Hailing from Frankfurt, Tankard have been one of the flag bearers of the Teutonic thrash metal scene along with Kreator, Sodom and Destruction and are responsible for developing the prototype for fast songs in honor of alcohol. The band consists of Andreas Geremia (vocals),Frank Thorwarth (bass), Olaf Zissel (drums), Andreas Gutjahr (guitars) and will be celebrating their 35th anniversary by releasing their 17th album, entitled ‘One Foot In The Grave’ via Nuclear Blast Records.
The album starts with “Pay To Pray” which begins with a slow melodic passage, very reminiscent of new-age Kreator, before progressing into a proper thrash riff structure. Zissel’s drum hooks, especially his double bass work, are very commendable in this song, but I feel that Gutjahr should have incorporated more guitar licks into his riffs (something similar to what Dave Mustaine does). “Pay To Pray” is a standard thrash song incorporating the verse-chorus-solo structure and is followed by “Arena Of The True Lies”, a song that is described by Geremia as “the most melodic track of the album”. The track starts with a crescendo intro which then goes into a passage which is influenced heavily by Accept, a trend that is present throughout the album. There are a lot of twin guitar harmonies in this track, but like its predecessor, the solos are very dull. The time signature changes for a short while before going back to 4/4. “Don’t Bullshit Us!” is a very Accept-meets-Exodus track, that is, a track with a lot of melody and aggression. The drums sound phenomenal and the sound adds an extra layer of aggression to the track.[metalwani_content_ad]
The title track starts with a classic metal influenced melodic beginning filled with twin guitar harmonies. This intro, sans drums and bass, goes on for a while before going into a riff heavily influenced by classical music (something that could fit in a symphony in my opinion). This riff is arranged over a classic kick-snare thrash drum beat which is testimony to the band’s commendable attempt to innovate, but alas, the track fails to deliver the zest that is synonymous with thrash. Gutjahr cleverly incorporates traditional palm muted chugs in the song which also has a very Metallica inspired musical spurt in the middle for a very short while.The title track is followed by the mid-paced “Syrian Nightmare” which has an extremely interesting arrangement of guitar licks, especially the guitar one in the beginning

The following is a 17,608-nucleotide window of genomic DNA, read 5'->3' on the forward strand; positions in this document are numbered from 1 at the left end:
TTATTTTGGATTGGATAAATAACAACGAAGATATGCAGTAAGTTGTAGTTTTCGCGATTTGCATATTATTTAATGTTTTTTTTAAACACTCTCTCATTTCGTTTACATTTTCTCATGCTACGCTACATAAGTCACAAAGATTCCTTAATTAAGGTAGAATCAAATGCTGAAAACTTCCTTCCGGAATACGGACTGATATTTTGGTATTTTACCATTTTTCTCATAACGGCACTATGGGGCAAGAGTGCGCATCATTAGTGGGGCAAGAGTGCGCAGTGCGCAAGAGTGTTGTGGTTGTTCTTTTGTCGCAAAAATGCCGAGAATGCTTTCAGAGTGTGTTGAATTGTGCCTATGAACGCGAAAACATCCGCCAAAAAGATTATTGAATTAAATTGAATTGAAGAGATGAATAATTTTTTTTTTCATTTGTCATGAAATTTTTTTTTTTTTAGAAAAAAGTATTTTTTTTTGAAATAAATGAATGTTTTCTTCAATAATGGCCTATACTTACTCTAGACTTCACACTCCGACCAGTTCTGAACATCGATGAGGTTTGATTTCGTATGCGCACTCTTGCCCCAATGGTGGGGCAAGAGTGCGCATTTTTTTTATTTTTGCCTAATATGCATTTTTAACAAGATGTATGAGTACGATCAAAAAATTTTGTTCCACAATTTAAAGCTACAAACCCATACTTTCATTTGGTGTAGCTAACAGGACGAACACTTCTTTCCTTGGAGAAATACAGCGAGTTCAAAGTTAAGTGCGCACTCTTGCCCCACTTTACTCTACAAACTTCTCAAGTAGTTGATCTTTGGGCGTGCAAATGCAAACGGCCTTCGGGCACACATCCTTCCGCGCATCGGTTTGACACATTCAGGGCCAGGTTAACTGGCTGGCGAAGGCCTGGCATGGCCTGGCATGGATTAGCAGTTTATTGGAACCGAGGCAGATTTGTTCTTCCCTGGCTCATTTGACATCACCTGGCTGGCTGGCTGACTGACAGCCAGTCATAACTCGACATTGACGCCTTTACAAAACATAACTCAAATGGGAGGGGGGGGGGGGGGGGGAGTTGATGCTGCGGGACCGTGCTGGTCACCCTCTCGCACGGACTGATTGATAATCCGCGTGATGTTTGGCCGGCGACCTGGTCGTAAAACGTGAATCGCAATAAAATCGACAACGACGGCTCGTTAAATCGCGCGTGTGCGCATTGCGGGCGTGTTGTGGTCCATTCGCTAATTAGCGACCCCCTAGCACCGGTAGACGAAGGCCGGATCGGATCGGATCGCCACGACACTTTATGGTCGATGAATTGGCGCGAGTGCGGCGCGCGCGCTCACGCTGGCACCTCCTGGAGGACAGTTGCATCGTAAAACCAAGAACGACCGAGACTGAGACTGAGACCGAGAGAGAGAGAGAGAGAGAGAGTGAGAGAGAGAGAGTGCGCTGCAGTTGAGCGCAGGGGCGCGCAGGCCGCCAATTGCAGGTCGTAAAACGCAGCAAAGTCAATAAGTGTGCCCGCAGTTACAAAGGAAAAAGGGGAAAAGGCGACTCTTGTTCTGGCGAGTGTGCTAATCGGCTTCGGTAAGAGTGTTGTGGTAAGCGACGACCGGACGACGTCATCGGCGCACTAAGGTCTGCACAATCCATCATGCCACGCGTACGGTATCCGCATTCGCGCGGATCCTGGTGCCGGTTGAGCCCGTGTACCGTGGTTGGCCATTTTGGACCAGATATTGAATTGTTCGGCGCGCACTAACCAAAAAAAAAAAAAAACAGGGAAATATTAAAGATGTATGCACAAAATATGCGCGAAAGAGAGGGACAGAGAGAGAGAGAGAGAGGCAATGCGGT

“Northern Crown (Lament Of The Undead King)” starts with a doom inspired intro, an intro that goes on for about a minute before progressing into a watered down thrash passage. By this time the album starts to get a tad bit monotonous and the band does try to spice things up in this track, but without the required panache. The riff structure in “Lock ‘Em Up is heavily inspired by Megadeth circa The System Has Failed and oscillates between the aforementioned structure and a standard kick-snare thrash passage. “The Evil That Men Display” has a similar structure and could have been interesting if the band had decided to increase the tempo to what they used to do back in the ‘80s. This is followed by “Secret Order 1516” which is the most interesting track of the album. The song opens with a strings intro that could have been in the soundtrack for any war epic. This song imbibes the same stylistic elements of old-school Tankard, with a tinge of Accept, and for the first time (on the album) Gutjahr’s solo is impressive. Zissel also uses a lot of drum fills in the songthat make it more interesting. This song, in my opinion, is the best track of the album. The album closes with “Sole Grinder”, a standard ‘80s Bay Area thrash song.
Tankard is a band that was known for making chaos beautiful, along with their fellow Teutonic brethren. This album just does not contain the same kind of aggression that ‘Chemical Invasion’ or ‘The Morning After’ contained and I actually missed the old Tankard. However this album is a treat for Accept fans, as I feel like this album is heavily influenced by Wolf Hoffman and co. ‘One Foot In The Grave’ juxtaposes melody and aggression, but does tend to get a bit too monotonous after a while. The band has gotten quite political on this album and there is only one song, the song being “Secret Order 1516”, that talks about alcohol. However the solos on this album are lifeless and there were times when I actually threw my hands up in the air out of sheer frustration
At the end of the day, this album is certainly not Tankard’s best, but props must be given to the band for trying to experiment with their sound and lyrical content. Let us see what they have in store for their next album.